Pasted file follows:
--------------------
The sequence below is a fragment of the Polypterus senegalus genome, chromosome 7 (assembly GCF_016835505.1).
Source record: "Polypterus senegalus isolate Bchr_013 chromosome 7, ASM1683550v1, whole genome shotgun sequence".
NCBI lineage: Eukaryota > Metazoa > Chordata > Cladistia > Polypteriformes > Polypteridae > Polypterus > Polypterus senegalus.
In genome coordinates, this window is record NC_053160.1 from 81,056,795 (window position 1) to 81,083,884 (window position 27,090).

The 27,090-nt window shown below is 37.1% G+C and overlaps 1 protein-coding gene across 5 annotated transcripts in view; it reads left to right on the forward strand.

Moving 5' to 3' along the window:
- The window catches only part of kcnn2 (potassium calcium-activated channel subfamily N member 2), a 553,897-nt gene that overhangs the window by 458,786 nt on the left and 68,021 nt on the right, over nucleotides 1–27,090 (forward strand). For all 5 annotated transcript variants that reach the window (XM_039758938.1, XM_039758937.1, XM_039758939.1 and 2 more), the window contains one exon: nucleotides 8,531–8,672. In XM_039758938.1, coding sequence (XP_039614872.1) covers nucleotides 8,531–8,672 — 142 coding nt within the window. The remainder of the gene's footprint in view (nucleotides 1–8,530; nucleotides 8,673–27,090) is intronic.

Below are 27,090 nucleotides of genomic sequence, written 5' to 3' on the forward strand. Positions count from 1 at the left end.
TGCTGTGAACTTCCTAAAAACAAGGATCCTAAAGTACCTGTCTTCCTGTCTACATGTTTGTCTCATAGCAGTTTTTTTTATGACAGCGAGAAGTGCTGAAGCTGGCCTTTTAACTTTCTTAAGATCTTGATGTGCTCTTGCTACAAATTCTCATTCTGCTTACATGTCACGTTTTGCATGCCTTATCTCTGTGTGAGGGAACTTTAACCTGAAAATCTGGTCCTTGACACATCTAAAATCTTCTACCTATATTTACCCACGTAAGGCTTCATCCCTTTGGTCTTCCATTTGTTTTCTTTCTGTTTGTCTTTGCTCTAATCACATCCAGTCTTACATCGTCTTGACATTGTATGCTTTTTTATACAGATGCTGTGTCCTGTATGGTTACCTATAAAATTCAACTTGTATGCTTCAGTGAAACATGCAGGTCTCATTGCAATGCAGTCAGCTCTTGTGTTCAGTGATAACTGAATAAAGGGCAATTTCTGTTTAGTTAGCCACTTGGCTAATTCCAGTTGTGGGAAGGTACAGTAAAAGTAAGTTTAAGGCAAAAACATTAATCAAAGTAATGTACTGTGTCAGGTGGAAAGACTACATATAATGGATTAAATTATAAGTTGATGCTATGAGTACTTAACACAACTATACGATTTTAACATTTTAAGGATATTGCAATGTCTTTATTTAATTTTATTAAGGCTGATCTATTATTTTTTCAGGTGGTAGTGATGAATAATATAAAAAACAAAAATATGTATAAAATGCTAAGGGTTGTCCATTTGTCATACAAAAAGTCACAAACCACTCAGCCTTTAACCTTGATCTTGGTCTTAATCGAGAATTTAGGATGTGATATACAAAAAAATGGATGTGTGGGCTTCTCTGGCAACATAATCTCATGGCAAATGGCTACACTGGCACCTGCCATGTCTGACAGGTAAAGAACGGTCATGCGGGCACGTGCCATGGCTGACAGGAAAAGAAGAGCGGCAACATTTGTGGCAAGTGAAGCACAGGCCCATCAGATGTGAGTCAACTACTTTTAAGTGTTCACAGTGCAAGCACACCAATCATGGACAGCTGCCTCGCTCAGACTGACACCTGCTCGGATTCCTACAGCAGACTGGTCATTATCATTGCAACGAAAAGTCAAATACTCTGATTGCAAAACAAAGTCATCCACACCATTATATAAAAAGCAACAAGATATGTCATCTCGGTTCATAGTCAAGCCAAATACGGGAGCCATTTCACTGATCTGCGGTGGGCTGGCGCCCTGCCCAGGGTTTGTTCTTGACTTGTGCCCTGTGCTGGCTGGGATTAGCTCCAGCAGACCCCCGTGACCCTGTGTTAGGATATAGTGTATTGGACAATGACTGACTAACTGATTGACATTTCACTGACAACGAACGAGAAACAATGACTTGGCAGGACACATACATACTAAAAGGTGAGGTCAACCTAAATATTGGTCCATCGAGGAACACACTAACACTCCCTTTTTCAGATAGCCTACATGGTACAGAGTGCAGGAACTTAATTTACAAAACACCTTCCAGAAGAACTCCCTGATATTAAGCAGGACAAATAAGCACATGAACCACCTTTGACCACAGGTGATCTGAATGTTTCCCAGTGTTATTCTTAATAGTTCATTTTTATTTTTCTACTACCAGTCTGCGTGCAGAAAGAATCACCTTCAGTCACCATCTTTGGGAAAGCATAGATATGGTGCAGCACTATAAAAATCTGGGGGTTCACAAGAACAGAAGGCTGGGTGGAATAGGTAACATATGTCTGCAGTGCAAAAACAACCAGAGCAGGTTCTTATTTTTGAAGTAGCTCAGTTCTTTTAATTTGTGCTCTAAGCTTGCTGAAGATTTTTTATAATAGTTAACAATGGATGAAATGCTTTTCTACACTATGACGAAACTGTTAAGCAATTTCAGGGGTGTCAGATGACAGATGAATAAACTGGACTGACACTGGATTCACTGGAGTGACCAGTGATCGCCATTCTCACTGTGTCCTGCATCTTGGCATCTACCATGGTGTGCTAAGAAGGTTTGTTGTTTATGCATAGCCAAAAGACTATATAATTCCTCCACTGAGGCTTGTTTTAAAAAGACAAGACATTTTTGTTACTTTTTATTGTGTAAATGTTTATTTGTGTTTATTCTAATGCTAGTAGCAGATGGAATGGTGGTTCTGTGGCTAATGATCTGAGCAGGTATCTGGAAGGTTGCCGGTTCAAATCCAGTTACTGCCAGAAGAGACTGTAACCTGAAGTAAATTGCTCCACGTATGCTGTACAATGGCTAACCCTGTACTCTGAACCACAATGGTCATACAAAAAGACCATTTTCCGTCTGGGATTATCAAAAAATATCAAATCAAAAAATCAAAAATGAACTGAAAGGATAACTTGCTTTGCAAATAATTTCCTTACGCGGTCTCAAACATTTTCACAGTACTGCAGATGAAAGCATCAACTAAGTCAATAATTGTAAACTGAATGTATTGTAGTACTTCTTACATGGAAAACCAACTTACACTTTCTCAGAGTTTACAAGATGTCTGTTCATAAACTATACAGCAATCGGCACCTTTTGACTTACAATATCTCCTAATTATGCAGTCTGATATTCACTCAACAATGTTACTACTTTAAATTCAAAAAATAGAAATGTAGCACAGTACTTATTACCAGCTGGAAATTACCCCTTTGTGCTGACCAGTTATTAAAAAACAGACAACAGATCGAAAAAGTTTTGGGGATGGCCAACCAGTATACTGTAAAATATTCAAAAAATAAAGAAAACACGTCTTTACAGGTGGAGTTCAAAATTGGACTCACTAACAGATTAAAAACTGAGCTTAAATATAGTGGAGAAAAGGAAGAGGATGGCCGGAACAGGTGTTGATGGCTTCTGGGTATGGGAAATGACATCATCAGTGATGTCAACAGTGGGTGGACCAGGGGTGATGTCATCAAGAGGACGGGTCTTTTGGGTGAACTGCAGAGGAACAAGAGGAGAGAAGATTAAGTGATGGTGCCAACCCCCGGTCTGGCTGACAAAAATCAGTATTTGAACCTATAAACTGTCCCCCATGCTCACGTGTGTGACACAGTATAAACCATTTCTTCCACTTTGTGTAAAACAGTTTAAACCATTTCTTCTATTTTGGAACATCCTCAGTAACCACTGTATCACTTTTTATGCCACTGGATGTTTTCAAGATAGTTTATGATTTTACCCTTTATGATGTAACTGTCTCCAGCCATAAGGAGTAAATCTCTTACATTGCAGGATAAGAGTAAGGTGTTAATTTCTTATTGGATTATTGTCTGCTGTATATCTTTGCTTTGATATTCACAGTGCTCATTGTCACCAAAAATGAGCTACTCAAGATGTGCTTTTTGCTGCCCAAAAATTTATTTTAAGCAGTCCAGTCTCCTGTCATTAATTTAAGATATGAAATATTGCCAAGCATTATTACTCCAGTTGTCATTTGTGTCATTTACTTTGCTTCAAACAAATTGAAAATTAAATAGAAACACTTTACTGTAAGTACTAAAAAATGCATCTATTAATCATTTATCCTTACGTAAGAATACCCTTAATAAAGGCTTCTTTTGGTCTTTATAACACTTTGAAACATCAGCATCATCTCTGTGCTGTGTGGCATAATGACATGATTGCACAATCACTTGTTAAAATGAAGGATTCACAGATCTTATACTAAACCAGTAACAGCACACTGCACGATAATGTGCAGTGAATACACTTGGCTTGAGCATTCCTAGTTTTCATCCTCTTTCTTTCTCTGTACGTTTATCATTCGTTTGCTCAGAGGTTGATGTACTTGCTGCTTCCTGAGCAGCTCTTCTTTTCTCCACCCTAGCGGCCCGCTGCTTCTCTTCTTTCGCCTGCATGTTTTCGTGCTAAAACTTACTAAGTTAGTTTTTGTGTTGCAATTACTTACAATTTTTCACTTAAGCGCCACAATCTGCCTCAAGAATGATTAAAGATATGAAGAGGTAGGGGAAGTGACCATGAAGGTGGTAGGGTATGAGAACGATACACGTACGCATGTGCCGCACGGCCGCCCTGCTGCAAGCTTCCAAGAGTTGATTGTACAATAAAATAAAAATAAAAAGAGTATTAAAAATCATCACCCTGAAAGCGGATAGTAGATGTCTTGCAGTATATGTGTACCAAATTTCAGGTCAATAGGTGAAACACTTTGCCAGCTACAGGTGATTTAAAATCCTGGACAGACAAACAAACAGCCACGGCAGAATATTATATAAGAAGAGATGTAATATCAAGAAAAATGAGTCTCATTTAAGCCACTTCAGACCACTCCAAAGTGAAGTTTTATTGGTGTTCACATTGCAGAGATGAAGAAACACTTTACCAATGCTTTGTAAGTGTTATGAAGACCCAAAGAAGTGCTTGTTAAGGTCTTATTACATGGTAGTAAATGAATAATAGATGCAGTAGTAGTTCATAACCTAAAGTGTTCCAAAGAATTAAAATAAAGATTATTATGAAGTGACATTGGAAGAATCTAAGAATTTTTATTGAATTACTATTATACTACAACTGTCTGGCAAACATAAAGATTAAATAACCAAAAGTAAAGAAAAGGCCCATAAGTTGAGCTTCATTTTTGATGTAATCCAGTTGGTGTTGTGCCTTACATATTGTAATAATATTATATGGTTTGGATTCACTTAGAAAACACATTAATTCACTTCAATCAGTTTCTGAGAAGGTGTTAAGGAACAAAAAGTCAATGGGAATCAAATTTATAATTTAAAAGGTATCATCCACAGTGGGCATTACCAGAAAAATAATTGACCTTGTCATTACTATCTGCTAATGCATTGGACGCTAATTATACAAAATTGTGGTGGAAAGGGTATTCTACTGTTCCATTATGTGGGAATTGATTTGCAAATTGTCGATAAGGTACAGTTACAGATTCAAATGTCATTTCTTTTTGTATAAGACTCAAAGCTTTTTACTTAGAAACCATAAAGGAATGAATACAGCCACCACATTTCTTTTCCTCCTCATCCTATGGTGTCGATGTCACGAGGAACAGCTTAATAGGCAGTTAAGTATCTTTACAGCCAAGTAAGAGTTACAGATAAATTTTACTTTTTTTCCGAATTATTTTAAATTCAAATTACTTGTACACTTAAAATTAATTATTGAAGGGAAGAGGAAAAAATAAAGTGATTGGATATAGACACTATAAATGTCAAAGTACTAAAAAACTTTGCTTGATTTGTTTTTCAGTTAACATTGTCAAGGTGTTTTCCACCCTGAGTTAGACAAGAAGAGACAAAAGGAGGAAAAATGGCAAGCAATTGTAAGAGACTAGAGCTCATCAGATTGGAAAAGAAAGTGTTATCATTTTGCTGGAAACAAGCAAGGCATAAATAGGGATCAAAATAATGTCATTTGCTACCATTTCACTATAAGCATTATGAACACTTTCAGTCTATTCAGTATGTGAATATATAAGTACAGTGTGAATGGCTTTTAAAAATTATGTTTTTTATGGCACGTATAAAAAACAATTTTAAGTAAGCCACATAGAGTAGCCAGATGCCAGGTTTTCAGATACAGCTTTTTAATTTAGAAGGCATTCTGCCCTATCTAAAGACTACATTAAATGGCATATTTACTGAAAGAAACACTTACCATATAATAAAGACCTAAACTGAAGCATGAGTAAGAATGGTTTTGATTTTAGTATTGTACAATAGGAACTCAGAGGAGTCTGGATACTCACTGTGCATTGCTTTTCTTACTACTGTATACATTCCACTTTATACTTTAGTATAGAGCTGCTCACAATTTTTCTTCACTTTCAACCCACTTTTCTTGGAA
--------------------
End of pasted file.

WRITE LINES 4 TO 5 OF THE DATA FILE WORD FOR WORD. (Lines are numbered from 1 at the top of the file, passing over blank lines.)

In genome coordinates, this window is record NC_053160.1 from 81,056,795 (window position 1) to 81,083,884 (window position 27,090).

The 27,090-nt window shown below is 37.1% G+C and overlaps 1 protein-coding gene across 5 annotated transcripts in view; it reads left to right on the forward strand.